GOOD BISON Can’t Quit The Ghost On New Single “Can’t Waste This High”.
“After being driven off the road by the ghost, running through the dark desert and stumbling upon a convenience store in the middle of nowhere, our protagonist finds a secluded beach with a fire already burning. Although he knows the ghost cannot be far behind, he simply can’t resist the call of the flames and the pounding of the bass. Dancing, drinking, and blinded by lights, he fails to notice the eerie orange glow creeping into the edges of the scene.”
So sets the scene for indie-rocker GOOD BISON’s grand return with his synth-soaked brand new track “Can’t Waste This High.” It’s the first single off of his upcoming EP Ghost on Mulholland which is set for release independently on February 21, 2023. Following the storyline on a self-penned short story, the song (and the EP as a whole) is an R.L. Stine / Goosebumps-inspired narrative of the protagonist’s flight from a ghost who has followed him all his life.
Featuring a mixture of live instrumentation and electronic elements, “Can’t Waste This High” was written and recorded in Miami by Good Bison brainchild Pablo Alvarez and Abraham Mendez (Abes), with George Spits handling additional production, mixing and mastering, and Agustin Mas on lead guitar. The repetitive and simple lyrics are a desperate attempt to escape the powerful ghost’s looming presence via immersion in utter bliss, even when it’s fleeting.
“Abes and I wrote ‘Can’t Waste This High,’ along with the rest of the EP, over Thanksgiving break in Miami last year. This song was built entirely around the bass riff, and has probably the least amount of lyrics of any Good Bison song ever,” says Alvarez. It was originally meant to be an interlude, but once we brought George Spits into the mix we decided it needed to be more. I always knew I didn’t want to write a verse for the song because everything that needed to be said was already being communicated by the music.”
On Ghost on Mulholland, Good Bison takes his sun-soaked indie rock into more serious, sometimes slower directions to match the ghost story at play. However, he still maintains the signature combo of Beck’s Odelay, Weezer’s The Blue Album, and his unique, fast paced hip-hop delivery that’s previously brought him acclaim.
The EP kicks off with “10 Mins Away,” a meditation on the pains of dealing with insecurities and battling through them, tempered by guitar solos and hooks to bring levity and excitement. “Better Lies” deals with the anguish of denying one’s internal pain (“These arguments inside my head they could be televised. No worries, I’m all good, my smile is one of my better lies”). The latin influenced “Haunting” oozes abandon with eerie gusts of wind, sparse guitar, and sudden, disquieting synth swells that situate the listener directly in the protagonist’s shoes. This is punctuated by a latin jam breakdown, featuring Pablo singing in Spanish for the first time on the EP, truly embracing his Colombian heritage. The final, contemplative track “I’m Tired of Waiting Come On Home” reflects the protagonist’s exhaustion, while also exuding a sense of comfort. Here, the haunting seemingly ends, allowing space for reflection with a relaxing guitar riff.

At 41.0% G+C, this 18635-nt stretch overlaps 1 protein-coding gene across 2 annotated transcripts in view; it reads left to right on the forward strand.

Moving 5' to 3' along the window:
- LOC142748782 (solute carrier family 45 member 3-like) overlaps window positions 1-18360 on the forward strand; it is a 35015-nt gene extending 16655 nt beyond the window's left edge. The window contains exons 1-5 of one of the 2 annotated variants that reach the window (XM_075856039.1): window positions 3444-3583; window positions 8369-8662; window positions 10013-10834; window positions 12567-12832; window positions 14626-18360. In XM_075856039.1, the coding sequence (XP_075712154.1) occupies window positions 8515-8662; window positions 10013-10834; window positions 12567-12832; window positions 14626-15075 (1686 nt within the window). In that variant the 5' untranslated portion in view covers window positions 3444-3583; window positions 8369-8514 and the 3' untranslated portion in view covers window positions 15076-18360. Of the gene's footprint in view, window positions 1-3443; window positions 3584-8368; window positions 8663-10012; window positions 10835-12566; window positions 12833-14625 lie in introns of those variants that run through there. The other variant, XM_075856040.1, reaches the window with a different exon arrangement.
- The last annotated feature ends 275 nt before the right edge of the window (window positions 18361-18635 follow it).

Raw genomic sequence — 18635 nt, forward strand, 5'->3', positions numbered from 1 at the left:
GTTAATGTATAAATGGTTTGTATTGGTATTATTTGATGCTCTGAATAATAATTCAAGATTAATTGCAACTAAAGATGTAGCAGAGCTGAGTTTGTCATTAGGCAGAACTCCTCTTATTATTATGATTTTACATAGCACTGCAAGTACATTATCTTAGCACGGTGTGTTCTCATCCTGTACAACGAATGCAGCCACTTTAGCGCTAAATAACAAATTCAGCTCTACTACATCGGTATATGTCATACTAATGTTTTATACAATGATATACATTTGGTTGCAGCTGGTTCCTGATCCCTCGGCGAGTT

“Abes and I have been working on music together since before Good Bison, and he also produced ‘Wavy,’ ‘Why’d Ya Leave,’ and ‘Nowhere To Go.’ After releasing Scattered Storms in 2021, the two of us began planning an EP, but we decided to hold off until we could be in the studio together,” says Alvarez. “Most of our collaborations until now had been long distance, and we wanted to capture the magic we feel when we’re jamming together in the same room. Towards the end of last year, I planned a trip to Miami, and basically lived at Abes’ house for seven days while we wrote these songs. Early on, the image of a ghost on the beach attached itself to the music in my mind and refused to let go. I already knew the record was meant to be a journey, so I started writing a ghost story that mirrored the EP track by track. Once I had the plot mapped out, I worked with Estefania Krol (the director of KRÖLHAUS) to bring the ghost to life.”
“People have a tendency to be extremely hard on themselves, myself included. We criticize, judge, and attack ourselves without reservation. We celebrate the success of others and ignore our own wins,” Alvarez concludes about the themes in his new music. “[We] chastise our shortcomings and belittle our hardships. And I don’t think that’s okay, so I’ve been trying to be nicer while still holding myself accountable. There is no right path. Trust yourself. You’re doing great, even when you’re forced off the road by a ghost only you can see.”